Saturday June 25, 2022

Many hospitals lack of hot weather protection

Published : 19 May 2022, 02:25

Updated : 19 May 2022, 02:27

  DF Report

DF File Photo.

Many Finnish hospitals are ill-equipped for the adverse effects of hot weather, according to a new survey conducted by the Finnish Institute for Health and Welfare (THL).

A particular problem is the overheating of indoor spaces during hot weather. Many of the hospitals that responded to the survey reported indoor temperatures between 27°C and 29°C during hot weather, some of them up to 30°C or more.

Heat was most commonly a problem in patient rooms at wards, employees’ break rooms, patient procedure facilities and examination facilities.

In most hospitals, staff, patients and relatives in inpatient wards have complained about high indoor temperatures.

“In hospitals, high heat reduces the well-being of both patients and personnel. It also causes problems with patient procedures and storing medicines”, said THL researcher Virpi Kollanus.

The majority of the hospitals responding to the survey were aware of the need to prepare for high temperatures, but only one third said that their preparedness planning took account of disruptions caused by heat.

A large number of hospitals also do not have written instructions on how to protect patients and employees from heat-related hazards. In many cases, mechanical cooling is only possible in parts of the facilities or not at all.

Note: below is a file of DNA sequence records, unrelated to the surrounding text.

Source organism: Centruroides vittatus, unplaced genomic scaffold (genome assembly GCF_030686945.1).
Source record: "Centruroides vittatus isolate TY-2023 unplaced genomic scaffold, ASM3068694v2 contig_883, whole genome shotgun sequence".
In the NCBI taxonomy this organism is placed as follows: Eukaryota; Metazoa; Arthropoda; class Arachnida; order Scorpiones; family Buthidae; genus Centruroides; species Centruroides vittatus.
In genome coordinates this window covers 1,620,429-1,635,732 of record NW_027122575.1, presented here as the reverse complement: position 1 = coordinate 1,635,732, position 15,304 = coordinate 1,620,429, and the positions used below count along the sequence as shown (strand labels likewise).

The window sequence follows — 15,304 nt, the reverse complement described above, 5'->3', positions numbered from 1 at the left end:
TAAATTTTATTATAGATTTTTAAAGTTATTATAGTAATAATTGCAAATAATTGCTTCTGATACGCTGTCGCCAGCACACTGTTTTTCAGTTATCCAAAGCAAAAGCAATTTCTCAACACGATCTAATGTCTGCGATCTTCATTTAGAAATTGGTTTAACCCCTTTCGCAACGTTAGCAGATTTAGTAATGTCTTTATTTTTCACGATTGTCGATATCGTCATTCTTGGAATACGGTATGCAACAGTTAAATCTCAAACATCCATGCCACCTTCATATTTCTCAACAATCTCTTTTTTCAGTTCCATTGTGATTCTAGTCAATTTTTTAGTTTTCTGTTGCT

“It is difficult to completely prevent the adverse effects of hot weather if indoor spaces get very hot. This is why it is important to protect hospital facilities from heat. If other means are not enough, mechanical cooling should be used”, said Kollanus.

More than half of the respondents wished for more information on ways to prevent high heat indoors as well as financial support for investments.

In addition to investigating the risks caused by high heat and related prevention measures, preparedness plans should also define responsibilities and include instructions for personnel.

According to the survey respondents, the prevention of health hazards caused by hot weather in social welfare and health care should be promoted by having stronger preparedness steering on the national level.

“Preparedness could be supported by compiling and supplementing guidelines for social welfare and health care actors and by defining guidelines or thresholds for summer indoor temperatures in health care institutions, which would also include the perspective of patient safety”, said Kollanus.

Heat warnings by the Finnish Meteorological Institute could also be developed so that issued warnings and authorities’ operating instructions would be communicated automatically to social welfare and health care actors.

Only half of the hospitals that responded to the survey reported that they currently take hot weather warnings into account in their operations.

“Hot weather is a significant health risk, especially for older people and people with long-term illnesses. A prolonged heatwave that lasts several weeks may lead to several hundred deaths in Finland. Most of the deaths occur in health care institutions. The need for hot weather preparedness in social welfare and health care will only increase further as the climate warms up and the population ages”, said Kollanus.

The THL survey was carried out between 15 November and 10 December 2021.

Respondents consisted of 141 primary health care and specialised medical care hospitals all around Finland.

The study was funded by the Ministry of Social Affairs and Health.